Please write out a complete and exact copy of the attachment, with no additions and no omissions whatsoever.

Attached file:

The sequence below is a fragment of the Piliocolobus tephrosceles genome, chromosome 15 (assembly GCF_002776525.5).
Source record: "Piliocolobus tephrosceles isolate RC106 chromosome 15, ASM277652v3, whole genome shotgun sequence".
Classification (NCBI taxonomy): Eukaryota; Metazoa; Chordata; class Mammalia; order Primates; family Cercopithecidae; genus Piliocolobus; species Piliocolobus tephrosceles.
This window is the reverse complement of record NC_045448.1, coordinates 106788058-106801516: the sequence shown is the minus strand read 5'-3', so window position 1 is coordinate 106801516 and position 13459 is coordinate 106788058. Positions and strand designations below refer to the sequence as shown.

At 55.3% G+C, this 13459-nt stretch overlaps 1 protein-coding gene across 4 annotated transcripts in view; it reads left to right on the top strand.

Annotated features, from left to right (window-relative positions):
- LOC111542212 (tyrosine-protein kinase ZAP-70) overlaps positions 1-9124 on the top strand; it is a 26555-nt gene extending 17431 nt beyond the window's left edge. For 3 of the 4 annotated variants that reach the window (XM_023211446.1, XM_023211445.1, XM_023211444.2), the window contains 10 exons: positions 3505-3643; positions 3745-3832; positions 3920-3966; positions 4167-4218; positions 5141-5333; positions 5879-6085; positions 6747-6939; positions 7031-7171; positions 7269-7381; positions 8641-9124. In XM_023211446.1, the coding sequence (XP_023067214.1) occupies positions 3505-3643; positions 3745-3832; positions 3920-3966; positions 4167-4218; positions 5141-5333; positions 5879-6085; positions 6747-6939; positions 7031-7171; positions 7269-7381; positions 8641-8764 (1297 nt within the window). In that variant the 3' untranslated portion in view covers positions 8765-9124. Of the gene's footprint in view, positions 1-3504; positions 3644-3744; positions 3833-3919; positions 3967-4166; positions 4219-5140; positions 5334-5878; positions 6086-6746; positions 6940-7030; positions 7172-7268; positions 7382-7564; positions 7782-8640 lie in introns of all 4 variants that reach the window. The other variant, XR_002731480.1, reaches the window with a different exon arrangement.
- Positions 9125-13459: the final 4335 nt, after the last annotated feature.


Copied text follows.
The sequence below is a fragment of the Piliocolobus tephrosceles genome, chromosome 15 (assembly GCF_002776525.5).
Source record: "Piliocolobus tephrosceles isolate RC106 chromosome 15, ASM277652v3, whole genome shotgun sequence".
Classification (NCBI taxonomy): Eukaryota; Metazoa; Chordata; class Mammalia; order Primates; family Cercopithecidae; genus Piliocolobus; species Piliocolobus tephrosceles.
This window is the reverse complement of record NC_045448.1, coordinates 106788058-106801516: the sequence shown is the minus strand read 5'-3', so window position 1 is coordinate 106801516 and position 13459 is coordinate 106788058. Positions and strand designations below refer to the sequence as shown.

At 55.3% G+C, this 13459-nt stretch overlaps 1 protein-coding gene across 4 annotated transcripts in view; it reads left to right on the top strand.

Annotated features, from left to right (window-relative positions):
- LOC111542212 (tyrosine-protein kinase ZAP-70) overlaps positions 1-9124 on the top strand; it is a 26555-nt gene extending 17431 nt beyond the window's left edge. For 3 of the 4 annotated variants that reach the window (XM_023211446.1, XM_023211445.1, XM_023211444.2), the window contains 10 exons: positions 3505-3643; positions 3745-3832; positions 3920-3966; positions 4167-4218; positions 5141-5333; positions 5879-6085; positions 6747-6939; positions 7031-7171; positions 7269-7381; positions 8641-9124. In XM_023211446.1, the coding sequence (XP_023067214.1) occupies positions 3505-3643; positions 3745-3832; positions 3920-3966; positions 4167-4218; positions 5141-5333; positions 5879-6085; positions 6747-6939; positions 7031-7171; positions 7269-7381; positions 8641-8764 (1297 nt within the window). In that variant the 3' untranslated portion in view covers positions 8765-9124. Of the gene's footprint in view, positions 1-3504; positions 3644-3744; positions 3833-3919; positions 3967-4166; positions 4219-5140; positions 5334-5878; positions 6086-6746; positions 6940-7030; positions 7172-7268; positions 7382-7564; positions 7782-8640 lie in introns of all 4 variants that reach the window. The other variant, XR_002731480.1, reaches the window with a different exon arrangement.
- Positions 9125-13459: the final 4335 nt, after the last annotated feature.